Noda demands apology from Lee
Noda referred to Lee’s recent demand for an apology from the Japanese emperor for wartime atrocities against Korean women.
At a budget committee meeting in the lower house of the Diet yesterday, Noda said that Lee’s request is “common sense derailed” and Noda demanded Lee’s “apology,” which has a meaning of legal responsibility in Japanese, yesterday.
The Blue House reacted contemptuously. “We don’t think there is a need to respond to this nonsense garbage,” a presidential aide said.
Korea yesterday tried to return a letter sent from Noda proposing international arbitration regarding the dispute over the sovereignty of the Dokdo islets, but the Japanese refused to accept it.
A Korean diplomat in Tokyo, Kim Gi-hong, tried to enter the Japanese Foreign Ministry yesterday to return the letter, but the ministry blocked his entrance. Kim stayed there for an hour and left. Afterward, Seoul put the letter in the mail as a registered letter.
Diplomatic tensions have flared since Lee’s surprise visit to Dokdo earlier this month. An angered Noda sent a diplomatic document on Tuesday through the Japanese Embassy in Seoul that proposed taking the issue to the International Court of Justice, a position Korea had already rejected.
Japan protested the attempted return of the letter. Chief Cabinet Secretary Osamu Fujimura said at a press conference yesterday that, “You can’t return a letter between prime ministers based on diplomacy customs,” the Yomiuri Shimbun reported.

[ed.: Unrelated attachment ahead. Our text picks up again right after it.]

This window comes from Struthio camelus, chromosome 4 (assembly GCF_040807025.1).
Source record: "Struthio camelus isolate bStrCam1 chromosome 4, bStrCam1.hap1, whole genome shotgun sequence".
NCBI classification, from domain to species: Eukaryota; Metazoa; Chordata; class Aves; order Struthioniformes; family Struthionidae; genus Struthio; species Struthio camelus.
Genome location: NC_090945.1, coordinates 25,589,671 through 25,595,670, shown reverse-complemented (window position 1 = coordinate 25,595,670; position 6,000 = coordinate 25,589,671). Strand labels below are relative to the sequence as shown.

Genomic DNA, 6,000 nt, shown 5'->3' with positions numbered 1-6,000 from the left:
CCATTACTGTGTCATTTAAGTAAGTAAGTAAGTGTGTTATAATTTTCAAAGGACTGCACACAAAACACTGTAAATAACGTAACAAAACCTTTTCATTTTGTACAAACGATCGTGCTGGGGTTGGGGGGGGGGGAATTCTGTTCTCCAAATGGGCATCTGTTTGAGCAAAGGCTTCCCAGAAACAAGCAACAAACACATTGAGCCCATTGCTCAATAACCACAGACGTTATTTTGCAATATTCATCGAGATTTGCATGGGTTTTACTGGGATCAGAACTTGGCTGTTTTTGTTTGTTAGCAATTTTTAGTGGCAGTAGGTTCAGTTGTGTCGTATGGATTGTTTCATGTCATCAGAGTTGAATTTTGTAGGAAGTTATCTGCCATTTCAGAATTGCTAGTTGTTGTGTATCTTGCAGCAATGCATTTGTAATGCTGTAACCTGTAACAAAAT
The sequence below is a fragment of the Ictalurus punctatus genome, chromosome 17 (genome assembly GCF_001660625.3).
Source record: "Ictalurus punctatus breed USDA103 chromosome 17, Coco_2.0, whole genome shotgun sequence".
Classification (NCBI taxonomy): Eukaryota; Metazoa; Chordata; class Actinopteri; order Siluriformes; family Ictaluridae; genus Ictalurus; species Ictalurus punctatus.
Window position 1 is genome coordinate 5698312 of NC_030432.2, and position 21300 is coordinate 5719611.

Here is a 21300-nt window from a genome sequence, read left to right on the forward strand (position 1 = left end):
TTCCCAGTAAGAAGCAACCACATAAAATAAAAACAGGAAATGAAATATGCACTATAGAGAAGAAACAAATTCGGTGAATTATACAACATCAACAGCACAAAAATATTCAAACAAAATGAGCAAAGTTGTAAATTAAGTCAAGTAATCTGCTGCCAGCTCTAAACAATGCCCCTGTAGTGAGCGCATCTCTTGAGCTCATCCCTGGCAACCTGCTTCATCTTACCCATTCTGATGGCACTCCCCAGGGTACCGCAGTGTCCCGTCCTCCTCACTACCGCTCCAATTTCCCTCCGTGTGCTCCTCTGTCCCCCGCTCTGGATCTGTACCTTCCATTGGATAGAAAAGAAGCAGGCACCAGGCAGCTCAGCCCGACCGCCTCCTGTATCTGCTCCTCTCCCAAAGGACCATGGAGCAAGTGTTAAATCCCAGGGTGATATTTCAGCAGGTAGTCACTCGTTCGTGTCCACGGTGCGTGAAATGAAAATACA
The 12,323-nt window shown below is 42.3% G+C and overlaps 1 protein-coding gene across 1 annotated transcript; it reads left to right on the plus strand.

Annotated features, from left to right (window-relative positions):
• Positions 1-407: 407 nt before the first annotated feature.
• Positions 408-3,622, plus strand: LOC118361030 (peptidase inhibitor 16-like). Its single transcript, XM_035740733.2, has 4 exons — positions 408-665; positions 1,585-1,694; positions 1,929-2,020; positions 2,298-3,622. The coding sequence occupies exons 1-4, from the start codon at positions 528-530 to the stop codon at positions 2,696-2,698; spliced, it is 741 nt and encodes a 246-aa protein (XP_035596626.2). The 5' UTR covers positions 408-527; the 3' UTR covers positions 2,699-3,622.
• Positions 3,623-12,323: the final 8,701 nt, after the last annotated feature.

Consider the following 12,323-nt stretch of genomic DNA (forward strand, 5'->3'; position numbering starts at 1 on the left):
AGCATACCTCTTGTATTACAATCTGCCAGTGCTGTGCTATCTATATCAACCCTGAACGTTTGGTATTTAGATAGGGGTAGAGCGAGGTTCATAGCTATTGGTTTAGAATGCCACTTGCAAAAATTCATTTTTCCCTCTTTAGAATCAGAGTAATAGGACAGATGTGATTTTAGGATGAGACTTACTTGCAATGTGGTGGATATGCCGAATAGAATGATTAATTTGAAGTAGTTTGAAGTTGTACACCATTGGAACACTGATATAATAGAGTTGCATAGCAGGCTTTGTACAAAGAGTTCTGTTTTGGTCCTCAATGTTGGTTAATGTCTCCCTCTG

Ministry of Foreign Affairs and Trade spokesman Cho Tai-young said at a daily briefing that Tokyo’s proposal for settling the issue of Dokdo, a small group of rocky islands off Korea that Japan calls Takeshima, at the International Court of Justice is “definitely unjust.”
“[The letter] contains unjust content that isn’t acceptable at all,” Cho said. “It’s so natural to return that kind of letter.”
The Yomiuri Shimbun also reported that Shinsuke Sugiyama, director-general of the Japanese Foreign Ministry’s Asian and Oceanian Affairs Bureau, met with Daniel Russel, senior director of Asian affairs at the U.S. National Security Council, and Kurt Campbell, assistant secretary of state for East Asian and Pacific Affairs, on Wednesday, to seek U.S. cooperation on the issue.
After the meeting in Washington, he told Japanese reporters that he explained “an international dispute should be resolved according to international law” and that his U.S. counterparts “supported” Japan’s position.
Refuting Tokyo’s claim that Korea is committing a serious diplomatic gaffe, a high-ranking Korean Foreign Ministry official told reporters yesterday that Japan made the initial mistake. “When they first sent the letter, they loaded it on the Japanese Foreign Ministry’s home page before we received it and read it,” the official said. “It’s them that committed an act of disrespect.”
By Kim Hee-jin [firstname.lastname@example.org]